Read the Bulletin articles mentioned in this post.

The Spirit of the Greek Games

How many times have you walked down the brick path past Barnard Hall over the years and wondered, “Why is there a statue of a girl in a toga on campus?”

 

Greek Games statue, circa 1999. Courtesy of the Barnard College.

 

The statue itself answers; on its base is inscribed, “Barnard Greek Games / This Statue is Presented to the College / By the Class of 1905, Founder of the Games / To Commemorate the Twenty-Fifth Anniversary / Of Their establishment in 1903.” (A line of Greek text is also inscribed, but we’ll come back to that in a bit.)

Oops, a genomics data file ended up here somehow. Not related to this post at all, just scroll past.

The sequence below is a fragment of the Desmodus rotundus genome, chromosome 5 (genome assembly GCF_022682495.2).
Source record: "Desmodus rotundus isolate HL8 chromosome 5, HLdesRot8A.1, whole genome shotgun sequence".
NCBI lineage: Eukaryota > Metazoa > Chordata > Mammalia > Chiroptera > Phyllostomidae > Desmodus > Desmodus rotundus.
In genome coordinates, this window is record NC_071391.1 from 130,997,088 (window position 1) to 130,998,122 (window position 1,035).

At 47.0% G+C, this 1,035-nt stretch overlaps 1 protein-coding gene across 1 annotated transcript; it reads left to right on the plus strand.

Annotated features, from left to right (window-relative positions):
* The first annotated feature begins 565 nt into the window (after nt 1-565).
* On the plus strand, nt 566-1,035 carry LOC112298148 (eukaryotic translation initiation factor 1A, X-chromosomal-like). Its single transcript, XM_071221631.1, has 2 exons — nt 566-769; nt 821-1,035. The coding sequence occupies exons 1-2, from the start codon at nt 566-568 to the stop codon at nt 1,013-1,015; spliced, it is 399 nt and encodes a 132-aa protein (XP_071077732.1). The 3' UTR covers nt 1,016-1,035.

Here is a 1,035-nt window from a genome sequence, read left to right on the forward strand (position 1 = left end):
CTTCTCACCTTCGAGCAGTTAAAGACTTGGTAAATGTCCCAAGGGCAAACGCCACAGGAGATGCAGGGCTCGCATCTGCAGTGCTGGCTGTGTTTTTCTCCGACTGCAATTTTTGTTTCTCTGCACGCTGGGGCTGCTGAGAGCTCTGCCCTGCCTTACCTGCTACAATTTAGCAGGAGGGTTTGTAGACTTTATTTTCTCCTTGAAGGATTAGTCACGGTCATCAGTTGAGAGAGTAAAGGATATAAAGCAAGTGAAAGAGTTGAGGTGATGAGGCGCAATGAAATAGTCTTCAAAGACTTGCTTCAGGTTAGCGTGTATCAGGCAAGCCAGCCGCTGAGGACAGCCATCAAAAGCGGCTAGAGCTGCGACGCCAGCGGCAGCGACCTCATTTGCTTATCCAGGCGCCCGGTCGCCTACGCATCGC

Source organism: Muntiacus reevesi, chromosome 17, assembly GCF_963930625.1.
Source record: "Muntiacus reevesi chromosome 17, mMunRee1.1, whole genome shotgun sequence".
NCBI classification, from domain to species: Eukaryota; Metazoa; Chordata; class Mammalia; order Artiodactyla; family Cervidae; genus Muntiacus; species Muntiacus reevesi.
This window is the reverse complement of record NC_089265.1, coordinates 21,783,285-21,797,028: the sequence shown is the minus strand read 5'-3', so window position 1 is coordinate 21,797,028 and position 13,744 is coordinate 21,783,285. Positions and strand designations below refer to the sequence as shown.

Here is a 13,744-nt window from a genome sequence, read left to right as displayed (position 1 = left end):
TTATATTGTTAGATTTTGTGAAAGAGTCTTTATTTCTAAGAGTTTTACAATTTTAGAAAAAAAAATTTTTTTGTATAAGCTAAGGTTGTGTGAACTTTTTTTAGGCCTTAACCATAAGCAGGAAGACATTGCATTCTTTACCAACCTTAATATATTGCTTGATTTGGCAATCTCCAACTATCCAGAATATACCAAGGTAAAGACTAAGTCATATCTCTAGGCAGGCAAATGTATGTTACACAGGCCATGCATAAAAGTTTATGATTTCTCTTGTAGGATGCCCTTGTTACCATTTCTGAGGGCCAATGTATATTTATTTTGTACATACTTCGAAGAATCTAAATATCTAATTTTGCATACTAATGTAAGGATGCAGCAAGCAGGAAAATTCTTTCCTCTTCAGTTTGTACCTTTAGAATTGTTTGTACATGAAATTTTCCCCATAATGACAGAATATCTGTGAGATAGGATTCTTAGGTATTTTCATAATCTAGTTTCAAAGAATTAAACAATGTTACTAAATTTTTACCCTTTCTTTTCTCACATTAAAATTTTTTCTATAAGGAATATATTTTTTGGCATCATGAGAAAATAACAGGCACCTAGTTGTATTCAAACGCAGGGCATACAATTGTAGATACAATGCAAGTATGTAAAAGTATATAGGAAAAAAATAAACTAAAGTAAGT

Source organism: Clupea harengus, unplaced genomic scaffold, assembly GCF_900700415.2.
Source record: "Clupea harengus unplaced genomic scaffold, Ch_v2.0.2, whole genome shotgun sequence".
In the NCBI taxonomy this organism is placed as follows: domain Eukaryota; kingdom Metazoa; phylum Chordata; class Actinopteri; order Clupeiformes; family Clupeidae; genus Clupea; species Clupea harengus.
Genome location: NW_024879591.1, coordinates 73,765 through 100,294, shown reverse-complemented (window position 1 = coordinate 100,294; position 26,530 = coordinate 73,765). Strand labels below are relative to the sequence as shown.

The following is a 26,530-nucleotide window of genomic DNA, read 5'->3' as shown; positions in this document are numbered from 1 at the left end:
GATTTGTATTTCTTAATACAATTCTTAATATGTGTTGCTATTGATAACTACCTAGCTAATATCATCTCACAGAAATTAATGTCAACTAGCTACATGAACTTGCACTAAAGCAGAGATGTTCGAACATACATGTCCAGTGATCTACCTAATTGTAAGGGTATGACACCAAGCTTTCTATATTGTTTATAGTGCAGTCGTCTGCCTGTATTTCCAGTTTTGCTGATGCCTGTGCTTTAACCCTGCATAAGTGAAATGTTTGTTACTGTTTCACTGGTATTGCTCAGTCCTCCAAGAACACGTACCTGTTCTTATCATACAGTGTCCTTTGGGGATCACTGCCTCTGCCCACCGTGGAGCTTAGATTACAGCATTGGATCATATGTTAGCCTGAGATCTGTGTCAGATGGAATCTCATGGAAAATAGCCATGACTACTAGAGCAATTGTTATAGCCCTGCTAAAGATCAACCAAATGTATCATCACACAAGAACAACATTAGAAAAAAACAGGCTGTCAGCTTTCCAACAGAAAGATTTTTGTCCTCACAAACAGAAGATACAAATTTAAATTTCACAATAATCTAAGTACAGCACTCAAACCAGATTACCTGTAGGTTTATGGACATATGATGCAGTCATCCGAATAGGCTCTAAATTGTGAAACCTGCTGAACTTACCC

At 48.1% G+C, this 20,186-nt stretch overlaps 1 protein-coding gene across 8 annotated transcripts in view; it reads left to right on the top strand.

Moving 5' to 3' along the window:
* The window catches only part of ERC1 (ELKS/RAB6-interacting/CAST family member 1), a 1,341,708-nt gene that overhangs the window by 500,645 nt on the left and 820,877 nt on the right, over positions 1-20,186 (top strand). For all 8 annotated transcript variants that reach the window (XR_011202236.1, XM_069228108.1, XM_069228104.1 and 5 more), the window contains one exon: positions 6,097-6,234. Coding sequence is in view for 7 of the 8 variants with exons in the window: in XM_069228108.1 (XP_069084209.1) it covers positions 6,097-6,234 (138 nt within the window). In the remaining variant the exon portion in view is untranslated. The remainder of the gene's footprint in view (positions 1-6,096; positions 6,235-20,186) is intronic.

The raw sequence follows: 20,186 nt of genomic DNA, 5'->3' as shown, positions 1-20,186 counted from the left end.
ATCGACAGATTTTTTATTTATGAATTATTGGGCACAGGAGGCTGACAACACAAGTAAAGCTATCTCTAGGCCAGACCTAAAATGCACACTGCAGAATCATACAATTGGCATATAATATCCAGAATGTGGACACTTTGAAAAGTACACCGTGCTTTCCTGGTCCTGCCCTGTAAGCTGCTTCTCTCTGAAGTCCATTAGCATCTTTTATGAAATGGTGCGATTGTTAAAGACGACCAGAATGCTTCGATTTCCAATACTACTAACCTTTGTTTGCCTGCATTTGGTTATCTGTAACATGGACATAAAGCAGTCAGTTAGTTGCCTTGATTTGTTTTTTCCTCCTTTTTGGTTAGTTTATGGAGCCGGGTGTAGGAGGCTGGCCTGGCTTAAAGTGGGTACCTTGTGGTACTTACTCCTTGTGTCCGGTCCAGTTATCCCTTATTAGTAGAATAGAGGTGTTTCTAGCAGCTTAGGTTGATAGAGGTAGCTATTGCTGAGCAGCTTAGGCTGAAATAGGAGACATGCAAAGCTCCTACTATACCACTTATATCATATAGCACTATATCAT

For more than half a century, from 1903 to 1968, the Greek Games were a central part of campus life at Barnard College. An annual competition between the Freshman and Sophomore classes, the Greek Games were “an attempt to reproduce as nearly as modern conditions permit a classic festival… a contest in athletics, lyrics, costumes, music and dance” (O’Donnell, 1932, p. 3). For Barnard’s students, they were a place for creativity and competition, for athleticism and aestheticism, but most of all, for fun. Although attempts have been made in the years since their cancellation to re-instate the Greek Games at Barnard, the main reminder to current students of this once grand tradition is a weather-stained bronze statue, tucked away in a corner, going mostly unnoticed, except as a curiosity, by people who hurry by on their way to somewhere else. However, this statue embodies the spirit of the Greek Games, an integral part of Barnard’s history, and as such, deserves more than a passing glance.